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  • Washington Highlights

    Senate Panel Questions Cuts to NIH, Other HHS Programs in President’s FY 2018 Budget

    Tannaz Rasouli, Sr. Director, Public Policy & Strategic Outreach

    In a lively June 15 hearing, members of the Senate Appropriations Subcommittee on Labor, Health and Human Services, Education, and Related Agencies (Labor-HHS) questioned Health and Human Services (HHS) Secretary Tom Price, MD, on the president’s fiscal year (FY) 2018 budget proposal.

    Secretary Price, through his opening testimony, explained that the president’s budget “does not confuse government spending with government success. The president understands that setting a budget is about more than establishing topline spending levels. Done properly, the budgeting process is an exercise in reforming our federal programs to make sure they actually work—so they do their job and use tax dollars wisely.” In an effort to explain the cuts proposed in the FY 2018 budget, he stated, “The problem with many of our federal programs is not that they are too expensive or too underfunded. The real problem is that they do not work – they fail the very people they are meant to help.”

    Members of the subcommittee disagreed with proposed cuts to the National Institutes of Health (NIH) [see Washington Highlights, May 26]. In his opening statement, Subcommittee Chair Roy Blunt (R-Mo.) stated his firm position saying, “I want to be clear that, as chairman of this Subcommittee, I will not write a bill this year that reduces funding for the National Institutes of Health.” Referring to recent funding increases in FY 2016 and FY 2017, the chairman stated that the committee has made “NIH a priority by providing back to back funding increases” and that he “will not erase the gains we have made over the past two years.”

    After congratulating Dr. Price for reappointing Francis Collins, MD, PhD, director of the NIH, Health, Education, Labor, and Pensions Committee Chair Lamar Alexander (R-Tenn.) joined his colleagues in support of increasing funding at the NIH saying, “my goal is not to decrease funding, but to continue to increase it to support medical miracles.”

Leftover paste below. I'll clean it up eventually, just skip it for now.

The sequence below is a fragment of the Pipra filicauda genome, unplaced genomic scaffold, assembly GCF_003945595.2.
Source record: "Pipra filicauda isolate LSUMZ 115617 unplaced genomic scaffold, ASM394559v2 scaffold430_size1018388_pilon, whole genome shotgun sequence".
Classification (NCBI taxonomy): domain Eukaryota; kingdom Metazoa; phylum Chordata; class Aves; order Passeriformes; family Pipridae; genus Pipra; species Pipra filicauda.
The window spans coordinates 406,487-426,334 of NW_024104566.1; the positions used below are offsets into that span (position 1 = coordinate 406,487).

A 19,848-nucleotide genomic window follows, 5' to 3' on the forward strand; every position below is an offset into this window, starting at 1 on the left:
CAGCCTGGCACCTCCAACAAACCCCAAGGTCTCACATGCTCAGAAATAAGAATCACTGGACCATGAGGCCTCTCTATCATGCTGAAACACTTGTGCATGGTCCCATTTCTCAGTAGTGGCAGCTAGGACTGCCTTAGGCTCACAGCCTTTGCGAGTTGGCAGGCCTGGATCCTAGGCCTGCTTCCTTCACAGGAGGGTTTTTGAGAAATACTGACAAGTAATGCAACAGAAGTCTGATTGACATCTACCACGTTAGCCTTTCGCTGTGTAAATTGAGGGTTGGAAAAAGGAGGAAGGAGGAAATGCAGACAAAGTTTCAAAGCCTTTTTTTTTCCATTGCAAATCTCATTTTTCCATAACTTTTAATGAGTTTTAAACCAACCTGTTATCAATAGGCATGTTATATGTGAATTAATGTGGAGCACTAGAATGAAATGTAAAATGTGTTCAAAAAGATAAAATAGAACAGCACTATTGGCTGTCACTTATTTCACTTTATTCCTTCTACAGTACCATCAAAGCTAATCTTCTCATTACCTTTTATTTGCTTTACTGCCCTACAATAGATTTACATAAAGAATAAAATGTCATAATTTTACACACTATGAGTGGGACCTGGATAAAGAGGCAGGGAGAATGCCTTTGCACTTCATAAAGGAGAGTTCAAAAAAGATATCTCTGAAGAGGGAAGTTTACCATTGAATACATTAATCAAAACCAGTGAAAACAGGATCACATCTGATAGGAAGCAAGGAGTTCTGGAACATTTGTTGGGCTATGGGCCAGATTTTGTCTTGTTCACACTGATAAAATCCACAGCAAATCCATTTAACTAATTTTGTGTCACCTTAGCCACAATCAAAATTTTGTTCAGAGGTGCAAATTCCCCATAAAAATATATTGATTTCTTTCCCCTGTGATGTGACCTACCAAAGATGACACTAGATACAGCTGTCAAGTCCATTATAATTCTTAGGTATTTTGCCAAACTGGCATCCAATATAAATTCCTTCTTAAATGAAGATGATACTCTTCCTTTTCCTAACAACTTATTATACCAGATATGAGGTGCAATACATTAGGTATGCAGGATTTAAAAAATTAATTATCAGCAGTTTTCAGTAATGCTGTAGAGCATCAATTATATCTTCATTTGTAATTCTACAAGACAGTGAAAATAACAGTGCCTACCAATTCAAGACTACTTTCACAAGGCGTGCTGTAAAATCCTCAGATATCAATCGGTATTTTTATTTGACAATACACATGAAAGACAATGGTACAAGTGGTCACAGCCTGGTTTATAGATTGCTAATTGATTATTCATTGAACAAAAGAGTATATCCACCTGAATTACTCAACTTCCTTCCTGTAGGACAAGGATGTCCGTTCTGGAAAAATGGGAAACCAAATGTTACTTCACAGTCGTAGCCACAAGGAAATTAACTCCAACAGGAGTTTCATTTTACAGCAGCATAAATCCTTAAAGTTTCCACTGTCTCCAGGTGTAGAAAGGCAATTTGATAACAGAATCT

The subcommittee expressed support for NIH in a strong bipartisan fashion. The Labor-HHS Subcommittee Ranking Member Patty Murray (D- Wash.), the full Appropriations Committee Ranking Member Patrick Leahy (D-Vt.), and Democratic Whip Dick Durbin (D-Ill.) each expressed their concern with the 21 percent cut to NIH. Additionally, Sen. Jerry Moran (R-Kan.) highlighted the long-term cost reduction impact of NIH saying, “If you’re fiscally conservative, this is a good investment because it will save us in our health care costs. If we could find the delay in onset of Alzheimer’s, there’s billions of dollars that will not be spent.”

    Multiple senators raised the topic of opioid abuse during the hearing. Sens. Capito (R-W.Va.) and Shaheen (D-N.H.), representing states that have been significantly impacted by the opioid epidemic, asked Secretary Price about the administration’s efforts to address the opioid epidemic. Secretary Price responded by highlighting the department’s five-part strategy, which includes: improving access to treatment; targeting availability and distribution of overdose-reversing drugs; improving public health data and reporting; providing support for research on pain and addiction; and advancing better practices for pain management.

    Members of the subcommittee also pressed Secretary Price on the status of health care reform, which has been a contentious topic at previous hearings [see Washington Highlights, June 9].